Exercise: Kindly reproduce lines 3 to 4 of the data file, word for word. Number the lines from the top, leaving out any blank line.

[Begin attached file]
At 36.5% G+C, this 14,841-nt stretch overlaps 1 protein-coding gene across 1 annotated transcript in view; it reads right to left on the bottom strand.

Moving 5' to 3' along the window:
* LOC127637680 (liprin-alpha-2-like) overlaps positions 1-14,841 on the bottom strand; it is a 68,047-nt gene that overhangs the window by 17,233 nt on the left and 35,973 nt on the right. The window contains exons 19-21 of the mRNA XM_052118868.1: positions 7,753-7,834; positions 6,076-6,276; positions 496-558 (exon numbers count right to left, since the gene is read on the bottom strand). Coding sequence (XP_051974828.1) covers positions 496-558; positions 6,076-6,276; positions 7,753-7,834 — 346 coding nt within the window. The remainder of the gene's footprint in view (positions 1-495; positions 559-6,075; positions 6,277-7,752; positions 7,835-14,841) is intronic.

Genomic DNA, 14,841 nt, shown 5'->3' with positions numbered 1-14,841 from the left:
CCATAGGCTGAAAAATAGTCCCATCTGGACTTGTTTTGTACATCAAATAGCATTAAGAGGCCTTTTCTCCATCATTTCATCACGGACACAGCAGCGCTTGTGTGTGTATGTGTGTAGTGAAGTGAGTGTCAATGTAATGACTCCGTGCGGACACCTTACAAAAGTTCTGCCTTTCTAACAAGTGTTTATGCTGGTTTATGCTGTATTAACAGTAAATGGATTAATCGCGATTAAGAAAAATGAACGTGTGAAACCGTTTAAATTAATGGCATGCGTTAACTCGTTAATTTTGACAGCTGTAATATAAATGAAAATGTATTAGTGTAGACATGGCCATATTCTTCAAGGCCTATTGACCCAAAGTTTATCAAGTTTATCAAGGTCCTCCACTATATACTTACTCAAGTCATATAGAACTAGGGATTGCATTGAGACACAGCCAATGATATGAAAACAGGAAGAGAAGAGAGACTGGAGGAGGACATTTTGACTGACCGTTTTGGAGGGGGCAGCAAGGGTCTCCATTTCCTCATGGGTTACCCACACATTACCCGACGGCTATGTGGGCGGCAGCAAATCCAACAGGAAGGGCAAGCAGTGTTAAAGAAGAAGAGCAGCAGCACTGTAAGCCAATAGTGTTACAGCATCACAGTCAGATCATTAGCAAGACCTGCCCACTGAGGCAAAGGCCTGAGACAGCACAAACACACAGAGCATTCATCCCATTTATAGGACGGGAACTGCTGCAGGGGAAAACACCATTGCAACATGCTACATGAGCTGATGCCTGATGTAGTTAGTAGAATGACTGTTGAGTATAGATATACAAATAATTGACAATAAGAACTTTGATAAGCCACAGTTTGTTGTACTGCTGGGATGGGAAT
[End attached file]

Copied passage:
* LOC127637680 (liprin-alpha-2-like) overlaps positions 1-14,841 on the bottom strand; it is a 68,047-nt gene that overhangs the window by 17,233 nt on the left and 35,973 nt on the right. The window contains exons 19-21 of the mRNA XM_052118868.1: positions 7,753-7,834; positions 6,076-6,276; positions 496-558 (exon numbers count right to left, since the gene is read on the bottom strand). Coding sequence (XP_051974828.1) covers positions 496-558; positions 6,076-6,276; positions 7,753-7,834 — 346 coding nt within the window. The remainder of the gene's footprint in view (positions 1-495; positions 559-6,075; positions 6,277-7,752; positions 7,835-14,841) is intronic.

Genomic DNA, 14,841 nt, shown 5'->3' with positions numbered 1-14,841 from the left: